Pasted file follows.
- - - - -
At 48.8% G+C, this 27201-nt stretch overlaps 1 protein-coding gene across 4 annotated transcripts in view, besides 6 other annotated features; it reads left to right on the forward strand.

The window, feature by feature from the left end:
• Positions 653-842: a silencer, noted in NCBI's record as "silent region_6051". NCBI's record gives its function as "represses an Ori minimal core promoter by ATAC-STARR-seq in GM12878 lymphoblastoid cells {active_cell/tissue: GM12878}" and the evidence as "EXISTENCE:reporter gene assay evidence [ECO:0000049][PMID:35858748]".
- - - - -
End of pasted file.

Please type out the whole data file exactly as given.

At 48.8% G+C, this 27201-nt stretch overlaps 1 protein-coding gene across 4 annotated transcripts in view, besides 6 other annotated features; it reads left to right on the forward strand.

The window, feature by feature from the left end:
• Positions 653-842: a silencer, noted in NCBI's record as "silent region_6051". NCBI's record gives its function as "represses an Ori minimal core promoter by ATAC-STARR-seq in GM12878 lymphoblastoid cells {active_cell/tissue: GM12878}" and the evidence as "EXISTENCE:reporter gene assay evidence [ECO:0000049][PMID:35858748]".